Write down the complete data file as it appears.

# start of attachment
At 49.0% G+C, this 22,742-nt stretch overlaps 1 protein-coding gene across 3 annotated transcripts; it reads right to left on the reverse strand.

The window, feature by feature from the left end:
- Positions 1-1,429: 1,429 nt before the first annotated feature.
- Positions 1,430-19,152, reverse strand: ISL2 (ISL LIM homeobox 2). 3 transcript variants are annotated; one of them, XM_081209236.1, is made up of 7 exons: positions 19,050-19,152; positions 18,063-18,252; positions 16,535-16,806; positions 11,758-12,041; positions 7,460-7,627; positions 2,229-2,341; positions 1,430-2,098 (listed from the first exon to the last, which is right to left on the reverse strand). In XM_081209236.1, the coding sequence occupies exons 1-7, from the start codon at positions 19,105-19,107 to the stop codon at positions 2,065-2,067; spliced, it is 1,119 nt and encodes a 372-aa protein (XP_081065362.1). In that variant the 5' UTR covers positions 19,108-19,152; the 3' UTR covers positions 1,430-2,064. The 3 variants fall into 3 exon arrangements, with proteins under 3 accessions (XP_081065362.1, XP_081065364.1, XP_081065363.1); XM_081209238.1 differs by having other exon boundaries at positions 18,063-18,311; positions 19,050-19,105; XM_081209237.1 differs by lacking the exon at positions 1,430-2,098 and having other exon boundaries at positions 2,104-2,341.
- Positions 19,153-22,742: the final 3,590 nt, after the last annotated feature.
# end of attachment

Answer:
At 49.0% G+C, this 22,742-nt stretch overlaps 1 protein-coding gene across 3 annotated transcripts; it reads right to left on the reverse strand.

The window, feature by feature from the left end:
- Positions 1-1,429: 1,429 nt before the first annotated feature.
- Positions 1,430-19,152, reverse strand: ISL2 (ISL LIM homeobox 2). 3 transcript variants are annotated; one of them, XM_081209236.1, is made up of 7 exons: positions 19,050-19,152; positions 18,063-18,252; positions 16,535-16,806; positions 11,758-12,041; positions 7,460-7,627; positions 2,229-2,341; positions 1,430-2,098 (listed from the first exon to the last, which is right to left on the reverse strand). In XM_081209236.1, the coding sequence occupies exons 1-7, from the start codon at positions 19,105-19,107 to the stop codon at positions 2,065-2,067; spliced, it is 1,119 nt and encodes a 372-aa protein (XP_081065362.1). In that variant the 5' UTR covers positions 19,108-19,152; the 3' UTR covers positions 1,430-2,064. The 3 variants fall into 3 exon arrangements, with proteins under 3 accessions (XP_081065362.1, XP_081065364.1, XP_081065363.1); XM_081209238.1 differs by having other exon boundaries at positions 18,063-18,311; positions 19,050-19,105; XM_081209237.1 differs by lacking the exon at positions 1,430-2,098 and having other exon boundaries at positions 2,104-2,341.
- Positions 19,153-22,742: the final 3,590 nt, after the last annotated feature.